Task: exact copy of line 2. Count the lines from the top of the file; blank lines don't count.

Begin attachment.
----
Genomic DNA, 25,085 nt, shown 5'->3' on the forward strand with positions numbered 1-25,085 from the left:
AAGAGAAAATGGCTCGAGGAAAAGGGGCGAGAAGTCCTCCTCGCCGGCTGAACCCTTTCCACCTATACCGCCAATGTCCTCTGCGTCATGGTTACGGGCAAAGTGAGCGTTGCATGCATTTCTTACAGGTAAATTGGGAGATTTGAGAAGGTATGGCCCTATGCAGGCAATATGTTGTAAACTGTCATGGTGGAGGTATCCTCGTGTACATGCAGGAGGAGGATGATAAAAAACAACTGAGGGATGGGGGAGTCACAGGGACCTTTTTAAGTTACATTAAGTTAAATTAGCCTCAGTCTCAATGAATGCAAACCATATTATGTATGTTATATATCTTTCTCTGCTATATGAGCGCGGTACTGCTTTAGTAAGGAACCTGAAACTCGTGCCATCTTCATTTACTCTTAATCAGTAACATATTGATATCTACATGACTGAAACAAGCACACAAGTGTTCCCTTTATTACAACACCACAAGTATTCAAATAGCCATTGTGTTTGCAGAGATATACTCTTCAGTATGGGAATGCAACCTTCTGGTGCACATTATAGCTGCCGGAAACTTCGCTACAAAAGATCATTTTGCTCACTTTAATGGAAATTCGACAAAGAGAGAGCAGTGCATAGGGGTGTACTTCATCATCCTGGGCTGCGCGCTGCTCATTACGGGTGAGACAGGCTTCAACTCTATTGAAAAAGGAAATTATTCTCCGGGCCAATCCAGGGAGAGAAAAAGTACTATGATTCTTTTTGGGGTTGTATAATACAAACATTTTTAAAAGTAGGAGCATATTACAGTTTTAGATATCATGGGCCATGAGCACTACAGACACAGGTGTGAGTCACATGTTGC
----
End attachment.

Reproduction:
AAGAGAAAATGGCTCGAGGAAAAGGGGCGAGAAGTCCTCCTCGCCGGCTGAACCCTTTCCACCTATACCGCCAATGTCCTCTGCGTCATGGTTACGGGCAAAGTGAGCGTTGCATGCATTTCTTACAGGTAAATTGGGAGATTTGAGAAGGTATGGCCCTATGCAGGCAATATGTTGTAAACTGTCATGGTGGAGGTATCCTCGTGTACATGCAGGAGGAGGATGATAAAAAACAACTGAGGGATGGGGGAGTCACAGGGACCTTTTTAAGTTACATTAAGTTAAATTAGCCTCAGTCTCAATGAATGCAAACCATATTATGTATGTTATATATCTTTCTCTGCTATATGAGCGCGGTACTGCTTTAGTAAGGAACCTGAAACTCGTGCCATCTTCATTTACTCTTAATCAGTAACATATTGATATCTACATGACTGAAACAAGCACACAAGTGTTCCCTTTATTACAACACCACAAGTATTCAAATAGCCATTGTGTTTGCAGAGATATACTCTTCAGTATGGGAATGCAACCTTCTGGTGCACATTATAGCTGCCGGAAACTTCGCTACAAAAGATCATTTTGCTCACTTTAATGGAAATTCGACAAAGAGAGAGCAGTGCATAGGGGTGTACTTCATCATCCTGGGCTGCGCGCTGCTCATTACGGGTGAGACAGGCTTCAACTCTATTGAAAAAGGAAATTATTCTCCGGGCCAATCCAGGGAGAGAAAAAGTACTATGATTCTTTTTGGGGTTGTATAATACAAACATTTTTAAAAGTAGGAGCATATTACAGTTTTAGATATCATGGGCCATGAGCACTACAGACACAGGTGTGAGTCACATGTTGC